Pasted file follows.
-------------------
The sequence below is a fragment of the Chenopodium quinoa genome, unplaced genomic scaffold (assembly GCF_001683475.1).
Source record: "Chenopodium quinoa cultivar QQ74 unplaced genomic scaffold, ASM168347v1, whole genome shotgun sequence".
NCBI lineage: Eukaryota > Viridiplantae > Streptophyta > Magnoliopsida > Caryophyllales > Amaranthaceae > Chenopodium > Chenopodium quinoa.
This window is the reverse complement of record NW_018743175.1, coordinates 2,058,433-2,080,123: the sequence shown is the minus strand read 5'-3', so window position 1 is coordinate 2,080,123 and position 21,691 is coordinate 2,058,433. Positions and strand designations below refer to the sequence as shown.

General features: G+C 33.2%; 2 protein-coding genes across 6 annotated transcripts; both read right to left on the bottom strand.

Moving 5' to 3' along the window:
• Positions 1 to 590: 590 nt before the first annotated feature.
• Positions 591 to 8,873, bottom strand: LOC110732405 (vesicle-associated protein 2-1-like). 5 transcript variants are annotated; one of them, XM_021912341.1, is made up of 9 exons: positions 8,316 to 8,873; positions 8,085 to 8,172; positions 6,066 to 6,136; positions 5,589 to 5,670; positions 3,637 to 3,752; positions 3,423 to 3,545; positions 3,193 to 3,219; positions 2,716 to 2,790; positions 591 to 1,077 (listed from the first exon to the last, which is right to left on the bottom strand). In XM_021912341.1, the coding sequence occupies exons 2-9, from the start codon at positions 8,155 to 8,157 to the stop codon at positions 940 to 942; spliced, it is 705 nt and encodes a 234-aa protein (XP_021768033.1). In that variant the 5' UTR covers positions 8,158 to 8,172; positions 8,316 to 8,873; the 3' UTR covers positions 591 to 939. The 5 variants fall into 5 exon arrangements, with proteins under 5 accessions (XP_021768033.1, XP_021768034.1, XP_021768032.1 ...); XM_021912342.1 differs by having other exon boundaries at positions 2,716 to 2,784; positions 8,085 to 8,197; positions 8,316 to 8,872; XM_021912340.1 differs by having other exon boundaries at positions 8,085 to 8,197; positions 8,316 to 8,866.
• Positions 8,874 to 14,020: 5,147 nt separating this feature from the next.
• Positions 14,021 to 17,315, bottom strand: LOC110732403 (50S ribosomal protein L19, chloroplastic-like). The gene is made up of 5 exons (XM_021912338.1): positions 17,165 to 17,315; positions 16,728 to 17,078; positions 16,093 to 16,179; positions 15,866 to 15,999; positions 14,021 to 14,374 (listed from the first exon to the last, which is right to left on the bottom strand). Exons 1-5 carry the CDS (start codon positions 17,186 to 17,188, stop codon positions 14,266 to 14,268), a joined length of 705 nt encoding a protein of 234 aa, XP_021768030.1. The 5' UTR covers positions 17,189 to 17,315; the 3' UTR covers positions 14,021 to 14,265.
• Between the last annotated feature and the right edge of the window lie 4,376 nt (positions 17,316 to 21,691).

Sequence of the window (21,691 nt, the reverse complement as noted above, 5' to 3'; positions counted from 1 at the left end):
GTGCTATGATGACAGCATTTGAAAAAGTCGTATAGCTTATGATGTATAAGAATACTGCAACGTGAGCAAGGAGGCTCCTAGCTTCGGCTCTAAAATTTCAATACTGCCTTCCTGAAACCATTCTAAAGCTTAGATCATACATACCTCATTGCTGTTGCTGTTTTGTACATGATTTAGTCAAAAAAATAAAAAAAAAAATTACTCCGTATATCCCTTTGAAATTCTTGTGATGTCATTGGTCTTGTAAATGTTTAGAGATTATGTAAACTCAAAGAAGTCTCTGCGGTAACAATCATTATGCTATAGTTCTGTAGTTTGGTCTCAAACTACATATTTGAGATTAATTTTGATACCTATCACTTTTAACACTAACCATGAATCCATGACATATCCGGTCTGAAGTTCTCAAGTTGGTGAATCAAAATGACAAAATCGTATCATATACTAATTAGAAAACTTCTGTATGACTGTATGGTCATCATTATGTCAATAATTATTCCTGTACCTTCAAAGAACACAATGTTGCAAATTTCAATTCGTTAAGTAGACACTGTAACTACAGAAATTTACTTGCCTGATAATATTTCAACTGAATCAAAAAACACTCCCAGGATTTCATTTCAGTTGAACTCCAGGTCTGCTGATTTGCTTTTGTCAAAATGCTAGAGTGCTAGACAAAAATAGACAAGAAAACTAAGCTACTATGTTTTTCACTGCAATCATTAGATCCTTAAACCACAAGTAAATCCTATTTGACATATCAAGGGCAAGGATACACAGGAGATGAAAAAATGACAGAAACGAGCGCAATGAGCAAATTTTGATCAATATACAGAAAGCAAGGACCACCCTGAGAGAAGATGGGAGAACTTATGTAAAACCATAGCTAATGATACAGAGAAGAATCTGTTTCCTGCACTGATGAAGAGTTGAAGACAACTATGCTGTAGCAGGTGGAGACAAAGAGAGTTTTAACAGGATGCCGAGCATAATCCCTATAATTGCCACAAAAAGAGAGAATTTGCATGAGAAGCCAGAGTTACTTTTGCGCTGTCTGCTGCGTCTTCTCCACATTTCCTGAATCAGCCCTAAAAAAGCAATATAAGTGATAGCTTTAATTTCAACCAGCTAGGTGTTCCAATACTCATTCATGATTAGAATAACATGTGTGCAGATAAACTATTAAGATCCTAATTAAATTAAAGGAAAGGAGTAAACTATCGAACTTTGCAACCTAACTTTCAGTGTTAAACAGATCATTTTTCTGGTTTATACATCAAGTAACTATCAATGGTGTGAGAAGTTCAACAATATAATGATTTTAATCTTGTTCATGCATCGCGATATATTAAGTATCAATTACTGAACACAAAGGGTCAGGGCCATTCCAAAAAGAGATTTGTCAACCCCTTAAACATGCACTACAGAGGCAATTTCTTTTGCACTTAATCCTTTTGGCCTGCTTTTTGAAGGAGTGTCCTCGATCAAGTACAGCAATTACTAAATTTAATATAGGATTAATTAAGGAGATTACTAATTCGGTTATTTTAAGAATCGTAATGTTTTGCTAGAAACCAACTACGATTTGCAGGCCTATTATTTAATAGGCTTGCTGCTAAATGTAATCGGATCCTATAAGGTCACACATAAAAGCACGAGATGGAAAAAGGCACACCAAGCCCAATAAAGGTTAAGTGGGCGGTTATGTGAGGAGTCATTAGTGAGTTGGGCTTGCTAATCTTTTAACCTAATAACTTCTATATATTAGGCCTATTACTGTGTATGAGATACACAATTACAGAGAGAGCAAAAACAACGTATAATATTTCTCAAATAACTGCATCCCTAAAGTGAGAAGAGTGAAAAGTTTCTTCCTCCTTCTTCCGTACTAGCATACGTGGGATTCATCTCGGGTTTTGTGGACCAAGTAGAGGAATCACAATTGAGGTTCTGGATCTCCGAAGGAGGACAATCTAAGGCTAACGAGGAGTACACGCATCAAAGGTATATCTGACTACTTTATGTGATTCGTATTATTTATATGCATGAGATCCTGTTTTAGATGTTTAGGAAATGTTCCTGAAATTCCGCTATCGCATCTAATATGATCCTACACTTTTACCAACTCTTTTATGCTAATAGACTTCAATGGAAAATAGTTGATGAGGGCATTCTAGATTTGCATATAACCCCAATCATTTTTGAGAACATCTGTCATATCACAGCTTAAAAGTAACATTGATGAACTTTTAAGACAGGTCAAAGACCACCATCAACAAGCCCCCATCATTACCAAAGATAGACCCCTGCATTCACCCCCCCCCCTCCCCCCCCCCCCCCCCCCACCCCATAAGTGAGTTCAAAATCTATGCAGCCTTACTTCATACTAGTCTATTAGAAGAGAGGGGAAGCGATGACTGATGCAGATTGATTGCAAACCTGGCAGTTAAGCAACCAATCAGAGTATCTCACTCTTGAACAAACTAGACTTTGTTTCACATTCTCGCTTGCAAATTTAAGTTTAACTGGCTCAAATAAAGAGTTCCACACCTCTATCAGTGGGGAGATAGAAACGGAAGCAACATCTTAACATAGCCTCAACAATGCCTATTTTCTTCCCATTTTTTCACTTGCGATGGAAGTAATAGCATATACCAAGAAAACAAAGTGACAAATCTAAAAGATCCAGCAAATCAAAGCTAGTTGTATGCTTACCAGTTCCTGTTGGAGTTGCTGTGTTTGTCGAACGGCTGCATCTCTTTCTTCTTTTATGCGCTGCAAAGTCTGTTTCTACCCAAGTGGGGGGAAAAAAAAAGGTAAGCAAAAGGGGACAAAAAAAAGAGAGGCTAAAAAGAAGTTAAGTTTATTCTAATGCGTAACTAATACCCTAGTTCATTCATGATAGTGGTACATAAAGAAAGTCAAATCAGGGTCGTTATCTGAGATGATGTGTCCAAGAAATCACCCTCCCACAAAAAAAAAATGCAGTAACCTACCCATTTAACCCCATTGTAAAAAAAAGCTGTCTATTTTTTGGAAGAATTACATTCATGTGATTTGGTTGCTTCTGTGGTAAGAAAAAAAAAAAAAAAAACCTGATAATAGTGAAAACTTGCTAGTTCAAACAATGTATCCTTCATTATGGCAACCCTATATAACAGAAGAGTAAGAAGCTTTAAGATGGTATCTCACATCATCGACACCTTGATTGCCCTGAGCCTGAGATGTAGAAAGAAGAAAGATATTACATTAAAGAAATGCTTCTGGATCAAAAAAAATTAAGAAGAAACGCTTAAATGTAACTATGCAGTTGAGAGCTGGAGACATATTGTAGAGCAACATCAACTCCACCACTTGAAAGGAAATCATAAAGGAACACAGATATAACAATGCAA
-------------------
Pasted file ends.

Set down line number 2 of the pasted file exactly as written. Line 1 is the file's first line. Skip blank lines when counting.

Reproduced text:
Source record: "Chenopodium quinoa cultivar QQ74 unplaced genomic scaffold, ASM168347v1, whole genome shotgun sequence".